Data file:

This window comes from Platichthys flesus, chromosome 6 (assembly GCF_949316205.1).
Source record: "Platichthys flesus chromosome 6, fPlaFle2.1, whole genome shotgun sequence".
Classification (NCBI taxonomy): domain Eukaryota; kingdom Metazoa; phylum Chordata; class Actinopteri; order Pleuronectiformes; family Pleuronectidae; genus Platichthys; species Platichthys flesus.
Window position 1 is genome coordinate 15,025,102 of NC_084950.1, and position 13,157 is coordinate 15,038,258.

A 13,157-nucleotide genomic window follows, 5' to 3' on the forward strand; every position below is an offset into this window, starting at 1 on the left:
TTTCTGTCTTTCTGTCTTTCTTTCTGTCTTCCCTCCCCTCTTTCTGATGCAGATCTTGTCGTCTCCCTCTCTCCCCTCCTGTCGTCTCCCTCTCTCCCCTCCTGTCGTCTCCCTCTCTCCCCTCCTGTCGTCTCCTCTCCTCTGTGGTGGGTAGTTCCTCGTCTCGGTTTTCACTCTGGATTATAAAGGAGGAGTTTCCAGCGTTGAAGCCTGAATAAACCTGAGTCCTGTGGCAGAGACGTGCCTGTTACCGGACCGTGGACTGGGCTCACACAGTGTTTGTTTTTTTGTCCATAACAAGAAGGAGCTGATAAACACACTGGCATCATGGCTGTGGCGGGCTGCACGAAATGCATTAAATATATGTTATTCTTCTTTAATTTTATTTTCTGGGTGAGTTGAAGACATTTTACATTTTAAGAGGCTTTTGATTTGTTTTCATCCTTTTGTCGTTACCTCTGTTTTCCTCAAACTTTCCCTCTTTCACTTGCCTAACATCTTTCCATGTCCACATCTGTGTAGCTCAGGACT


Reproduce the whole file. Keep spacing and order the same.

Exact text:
This window comes from Platichthys flesus, chromosome 6 (assembly GCF_949316205.1).
Source record: "Platichthys flesus chromosome 6, fPlaFle2.1, whole genome shotgun sequence".
Classification (NCBI taxonomy): domain Eukaryota; kingdom Metazoa; phylum Chordata; class Actinopteri; order Pleuronectiformes; family Pleuronectidae; genus Platichthys; species Platichthys flesus.
Window position 1 is genome coordinate 15,025,102 of NC_084950.1, and position 13,157 is coordinate 15,038,258.

A 13,157-nucleotide genomic window follows, 5' to 3' on the forward strand; every position below is an offset into this window, starting at 1 on the left:
TTTCTGTCTTTCTGTCTTTCTTTCTGTCTTCCCTCCCCTCTTTCTGATGCAGATCTTGTCGTCTCCCTCTCTCCCCTCCTGTCGTCTCCCTCTCTCCCCTCCTGTCGTCTCCCTCTCTCCCCTCCTGTCGTCTCCTCTCCTCTGTGGTGGGTAGTTCCTCGTCTCGGTTTTCACTCTGGATTATAAAGGAGGAGTTTCCAGCGTTGAAGCCTGAATAAACCTGAGTCCTGTGGCAGAGACGTGCCTGTTACCGGACCGTGGACTGGGCTCACACAGTGTTTGTTTTTTTGTCCATAACAAGAAGGAGCTGATAAACACACTGGCATCATGGCTGTGGCGGGCTGCACGAAATGCATTAAATATATGTTATTCTTCTTTAATTTTATTTTCTGGGTGAGTTGAAGACATTTTACATTTTAAGAGGCTTTTGATTTGTTTTCATCCTTTTGTCGTTACCTCTGTTTTCCTCAAACTTTCCCTCTTTCACTTGCCTAACATCTTTCCATGTCCACATCTGTGTAGCTCAGGACT